After two wildly successful events, and a third one planned, it is time to add SLO Motion Film to the list of cultural entities that make San Luis Obispo such a uniquely wonderful place to live. Co-founded by San Luis Obispo native, and 2001 San Luis Obispo High School graduate, Hayley Nenadal, along with her partners Gracie Gilbert and Jameson Ritter, SLO Motion Film hopes to become a major film presence in the area for many years to come.
In June, SLOMF hosted a night of Patagonia Films for an enthusiastic, nearly sold out, audience at the Fremont Theater. In early August, the Palm Theater was full for a presentation of a documentary, Tribes on the Edge, and a Q & A with filmmaker Celine Cousteau, the granddaughter of Jacques Cousteau. On November 9th SLOMF will present a series of films related to climbing, featuring “Climbing Out of Disaster,” a short documentary about climbers who helped rescue people and clear debris in Puerto Rico after Hurricane Maria.
The daughter of Bruce Nenadal and Pamela L’Heureux, Hayley lived in San Luis Obispo until she left to attend Loyola Marymount film school in 2001. She identified her SLOHS track and cross country coach, Steve Boaz, and English teacher Eldra Avery as “mentors and defining people in my life. Mrs. Avery made me think critically about the world in a way that I’ve never unlearned. Coach Boaz taught me to push myself for my dreams.” Hayley is still good friends with teammates Christina Hand, Megan Ahearn and Jane Dexter.
Hayley is proud of her home town. When she brings friends to visit, they say, “It makes so much sense that you’re from San Luis Obispo.” Hayley said, “It’s the way people talk to each other and treat each other and the sense of community. My business partners say, ‘Wow, this town really shows up.’ I think I had that awareness when I was growing up.”
I was interviewing Hayley on the patio at Linnaea’s, and she said, “I remember coming to concerts here when I was a kid.” She also mentioned Nancy Herrmann, a close family friend and former owner of The Spindle, as an important person in her childhood. “We always had that sense of being outside and being free. My dream is to take Nancy to Mardi Gras in New Orleans for her 80th birthday.”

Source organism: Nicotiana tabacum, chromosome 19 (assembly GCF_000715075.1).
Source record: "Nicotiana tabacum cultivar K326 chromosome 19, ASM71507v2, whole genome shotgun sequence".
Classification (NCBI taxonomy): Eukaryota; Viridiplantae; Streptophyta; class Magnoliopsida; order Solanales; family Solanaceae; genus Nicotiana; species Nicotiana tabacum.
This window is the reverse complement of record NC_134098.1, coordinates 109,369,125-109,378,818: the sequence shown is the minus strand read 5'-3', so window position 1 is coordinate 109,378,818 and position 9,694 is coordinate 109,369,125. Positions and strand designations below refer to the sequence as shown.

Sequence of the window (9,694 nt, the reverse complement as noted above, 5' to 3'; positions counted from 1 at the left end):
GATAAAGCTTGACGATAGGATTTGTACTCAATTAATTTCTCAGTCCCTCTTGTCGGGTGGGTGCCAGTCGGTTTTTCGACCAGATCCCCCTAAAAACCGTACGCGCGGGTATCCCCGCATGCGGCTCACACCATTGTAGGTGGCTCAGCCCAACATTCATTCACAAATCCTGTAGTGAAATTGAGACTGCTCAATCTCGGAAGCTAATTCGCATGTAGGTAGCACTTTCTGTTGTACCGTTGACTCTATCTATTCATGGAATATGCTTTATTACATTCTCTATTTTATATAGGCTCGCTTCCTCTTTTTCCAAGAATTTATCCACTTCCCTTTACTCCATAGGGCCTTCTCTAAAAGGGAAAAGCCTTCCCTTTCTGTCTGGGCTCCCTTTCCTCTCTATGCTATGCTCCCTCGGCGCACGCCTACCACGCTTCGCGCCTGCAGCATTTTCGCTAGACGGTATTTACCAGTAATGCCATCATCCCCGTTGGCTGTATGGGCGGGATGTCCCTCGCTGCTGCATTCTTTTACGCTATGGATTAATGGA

Hayley started making films in high school with friends like John Hampian, who is also in the film business. She admitted with a laugh that Jurassic Park is still her favorite movie. “I was always a film fan. If you asked my parents what I wanted to do in middle school they’d say work in film. In high school I was impressed by a documentary titled Baraka. A group of cinematographers traveled for two years to film in 24 countries. For me it was, ‘Oh my God, that’s possible.’”
In a moment of reflection, Hayley said, “I feel really lucky to be the age I am, living exactly when I live. I love being the generation that knows things both manually and digitally. We were able to take the transition in stride, but also played Nintendos that you had to stick a pencil into work. The computers we learned on are door stops now. For younger people today it’s like something is missing.”
Hayley chose Loyola Marymount film school because they said, “You’ll make a film your freshman year. It would be hands-on right away, both film and digital. I went to school with amazing people who are doing great things in the industry now. The experience there opened some crazy doors for me.” Through one of her connections, she went to work for George Lucas at Industrial Light and Magic. “I attribute that 100% to Loyola Marymount.”